What’s The Difference Between A Food Allergy and A Food Sensitivity?

Picture of healthy food (fish, nuts, grains, beans, etc.) spaced around tiles that spell out "food allergy".

Millions suffer from food allergies and food sensitivities, but many don’t understand the difference between the two. While food allergies cause immune system reactions in the body that affects multiple organs, food sensitivities cause digestive issues, headaches, skin rashes and fatigue that are typically mild and short-lasting. Patients experiencing food reactions should be assessed for leaky gut as it is often caused by increased intestinal permeability. Learn how to recognize an allergic reaction from a sensitivity and what you can do to stay on top of your health with these tips!

 

Food Allergies vs. Sensitivities

Image of the differences between food allergies and food sensitivities.

There are so many types of food out there that vary in form, taste, color and substance, and most are good for us. While most people can digest their food just fine, there are others who struggle with a food allergy or food sensitivity that keep them from enjoying the foods that they like to eat. However, a food allergy is not the same as a sensitivity (often referred to as intolerance), nor do they develop themselves in similar ways. A food allergy is a distinct immune reaction to Immunoglobulin E (IgE) and it often affects multiple organs in the body. Food allergies are typically more dangerous than intolerances since they often cause anaphylaxis, which is a life-threatening allergic reaction to food, insect bites and even medication. A food allergy can cause swelling of the tongue or throat, difficulty breathing and/or speaking, wheezing, dizziness and paleness. On the other hand, a food sensitivity is a distinct immune reaction to Immunoglobulin G (IgG) and is a delayed reaction after eating certain foods. With a food sensitivity, you can typically eat small amounts of problematic foods without having an issue. Symptoms of food sensitivities include diarrhea, sweating, hives, itching, vomiting, headaches, rapid breathing, bloating and face and/or chest tightness. Anaphylaxis is exclusive to food allergies and not sensitivities, but both food reactions can cause similar symptoms in some people.

 

The Role Leaky Gut Syndrome Plays With Health

While you may assume that your food allergy or sensitivity is caused by the foods you’re eating, it may actually be due to a medical condition called Leaky Gut Syndrome. Leaky Gut Syndrome is a gastrointestinal disturbance that causes microbes and toxins to leak through the permeable gut wall in your intestines, letting toxins into your bloodstream and eventually into other parts of your body. When the intestinal lining is damaged, the body will actually release more toxins as a natural response, causing food sensitivities and eventual organ damage. Leaky Gut Syndrome is a painful condition that can lead to Crohn’s disease, Irritable Bowel Syndrome, food allergies, digestive issues and headaches. This is why it’s important to be evaluated when you start experiencing a food allergy or sensitivity since it could actually be stemming from Leaky Gut Syndrome and not food. For patients with Leaky Gut Syndrome, it’s recommended that they remove gluten from their diets and reduce the amount of sugar they consume to treat their symptoms. This, along with a personalized treatment plan created by their doctor, often relieves the pain and pressure that Leaky Gut Syndrome can cause.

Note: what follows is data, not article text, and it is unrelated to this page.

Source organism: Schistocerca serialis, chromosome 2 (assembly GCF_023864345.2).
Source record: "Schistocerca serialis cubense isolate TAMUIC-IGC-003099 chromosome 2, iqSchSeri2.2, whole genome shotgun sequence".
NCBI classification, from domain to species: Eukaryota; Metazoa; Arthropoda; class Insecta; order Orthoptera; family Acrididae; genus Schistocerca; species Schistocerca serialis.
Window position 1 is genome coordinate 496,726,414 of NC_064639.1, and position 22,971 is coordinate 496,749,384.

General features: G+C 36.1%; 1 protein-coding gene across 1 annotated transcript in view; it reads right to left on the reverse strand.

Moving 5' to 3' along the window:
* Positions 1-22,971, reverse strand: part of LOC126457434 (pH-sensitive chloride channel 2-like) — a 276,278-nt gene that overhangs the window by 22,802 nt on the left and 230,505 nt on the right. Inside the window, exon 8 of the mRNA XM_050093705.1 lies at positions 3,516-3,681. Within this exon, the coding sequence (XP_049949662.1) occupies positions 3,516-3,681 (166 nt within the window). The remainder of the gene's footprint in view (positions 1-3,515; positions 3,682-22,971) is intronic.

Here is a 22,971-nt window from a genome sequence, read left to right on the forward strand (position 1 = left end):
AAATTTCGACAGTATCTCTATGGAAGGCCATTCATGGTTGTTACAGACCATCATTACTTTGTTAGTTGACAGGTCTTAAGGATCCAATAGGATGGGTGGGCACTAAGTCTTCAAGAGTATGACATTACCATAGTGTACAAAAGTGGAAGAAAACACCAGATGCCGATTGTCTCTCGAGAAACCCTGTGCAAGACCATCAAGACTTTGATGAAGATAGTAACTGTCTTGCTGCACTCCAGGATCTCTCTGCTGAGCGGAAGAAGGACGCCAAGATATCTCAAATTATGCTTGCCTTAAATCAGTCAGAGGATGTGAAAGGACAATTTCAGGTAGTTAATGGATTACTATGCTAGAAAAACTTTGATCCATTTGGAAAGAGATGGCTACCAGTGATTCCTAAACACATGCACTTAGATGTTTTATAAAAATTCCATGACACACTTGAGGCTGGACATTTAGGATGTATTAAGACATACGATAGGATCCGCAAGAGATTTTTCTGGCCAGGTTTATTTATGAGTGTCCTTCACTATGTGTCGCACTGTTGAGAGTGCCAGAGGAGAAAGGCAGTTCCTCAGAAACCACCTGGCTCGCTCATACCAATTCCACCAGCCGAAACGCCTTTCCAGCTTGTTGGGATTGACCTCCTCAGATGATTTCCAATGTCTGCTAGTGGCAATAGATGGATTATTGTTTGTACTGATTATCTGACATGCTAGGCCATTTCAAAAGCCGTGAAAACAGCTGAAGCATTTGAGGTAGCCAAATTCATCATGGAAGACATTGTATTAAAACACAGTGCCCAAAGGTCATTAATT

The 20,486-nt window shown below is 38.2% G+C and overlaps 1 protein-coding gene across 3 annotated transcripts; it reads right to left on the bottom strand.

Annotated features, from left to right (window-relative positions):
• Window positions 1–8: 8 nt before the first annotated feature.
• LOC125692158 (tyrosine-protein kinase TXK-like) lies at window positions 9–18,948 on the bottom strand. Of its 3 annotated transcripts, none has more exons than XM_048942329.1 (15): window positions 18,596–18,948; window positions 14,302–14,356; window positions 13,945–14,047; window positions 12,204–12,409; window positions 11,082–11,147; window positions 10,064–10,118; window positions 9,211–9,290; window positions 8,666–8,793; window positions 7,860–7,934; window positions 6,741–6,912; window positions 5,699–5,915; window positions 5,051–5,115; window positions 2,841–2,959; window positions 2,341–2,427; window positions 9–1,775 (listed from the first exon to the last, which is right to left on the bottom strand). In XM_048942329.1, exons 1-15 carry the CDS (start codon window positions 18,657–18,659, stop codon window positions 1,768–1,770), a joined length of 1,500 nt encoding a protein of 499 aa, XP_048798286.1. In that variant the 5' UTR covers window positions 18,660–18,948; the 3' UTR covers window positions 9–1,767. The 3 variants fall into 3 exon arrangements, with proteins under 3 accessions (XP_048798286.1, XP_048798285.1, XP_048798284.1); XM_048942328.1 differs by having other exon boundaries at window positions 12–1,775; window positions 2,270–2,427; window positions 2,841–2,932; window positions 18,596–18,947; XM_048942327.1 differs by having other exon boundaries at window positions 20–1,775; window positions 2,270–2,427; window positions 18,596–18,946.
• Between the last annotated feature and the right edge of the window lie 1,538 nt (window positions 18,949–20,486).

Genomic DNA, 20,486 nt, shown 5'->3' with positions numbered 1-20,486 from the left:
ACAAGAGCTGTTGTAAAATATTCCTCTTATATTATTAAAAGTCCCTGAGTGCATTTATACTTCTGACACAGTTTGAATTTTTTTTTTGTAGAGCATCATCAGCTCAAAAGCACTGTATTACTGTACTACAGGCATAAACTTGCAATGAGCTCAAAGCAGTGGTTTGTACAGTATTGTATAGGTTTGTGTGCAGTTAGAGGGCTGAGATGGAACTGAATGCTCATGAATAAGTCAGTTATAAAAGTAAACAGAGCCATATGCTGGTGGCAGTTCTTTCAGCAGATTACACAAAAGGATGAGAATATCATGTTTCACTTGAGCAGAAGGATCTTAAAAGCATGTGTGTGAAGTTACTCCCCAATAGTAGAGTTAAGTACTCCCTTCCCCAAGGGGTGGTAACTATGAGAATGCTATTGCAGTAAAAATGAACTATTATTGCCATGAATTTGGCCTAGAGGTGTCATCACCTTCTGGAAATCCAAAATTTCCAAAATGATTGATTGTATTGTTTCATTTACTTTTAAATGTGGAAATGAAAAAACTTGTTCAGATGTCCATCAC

How To Prevent Reactions From Occurring

If your symptoms are due to Leaky Gut Syndrome, it’s important that you’re evaluated by a medical professional and begin treatment as soon as you can. Leaky Gut Syndrome won’t dissipate on its own, so waiting it out will only leave you frustrated and in a lot of pain. However, not every food allergy or sensitivity is caused by Leaky Gut Syndrome, which means you should still see a doctor to discuss a diagnosis and treatment plan. Once you experience a reaction to a certain food, see your doctor as quickly as you can. Early treatment means a faster recovery and a better chance of preventing reactions in the future. Foods that contain peanuts, eggs, fish, tree nuts, soy, milk and wheat cause 90% of allergic reactions in people. If you have a reaction to any of these foods, avoid eating it again until you’ve been evaluated by a doctor. Chocolate, eggs, milk, cheese, yogurt, strawberries, tomatoes and food additives often contribute to food sensitivities and should be avoided, after you have a reaction, as well. Make sure to write down the foods that you have reacted to and show your doctor when you visit with him/her. If you’re diagnosed with a severe food allergy, your doctor may recommend that you carry an epinephrine shot to use as emergency treatment if you accidentally consume the food again. Diet restrictions, epinephrine shots and treatment for underlying medical conditions will only be included in your personal plan if your doctor recommends it. Always meet with a medical provider before taking matters into your own hands and using products to treat your symptoms.

 

Diagnose Your Symptoms With Our Help!

At Balanced Well-Being Healthcare, we care about your overall wellness and can help you overcome your food allergy or sensitivity. While these conditions may not disappear completely, our thorough testing and treatment plans will help you adapt to a new diet and lifestyle plan so that you can feel happy again. To schedule a consultation, call our office at (970) 631-8286. Call today to get your gut health back on track!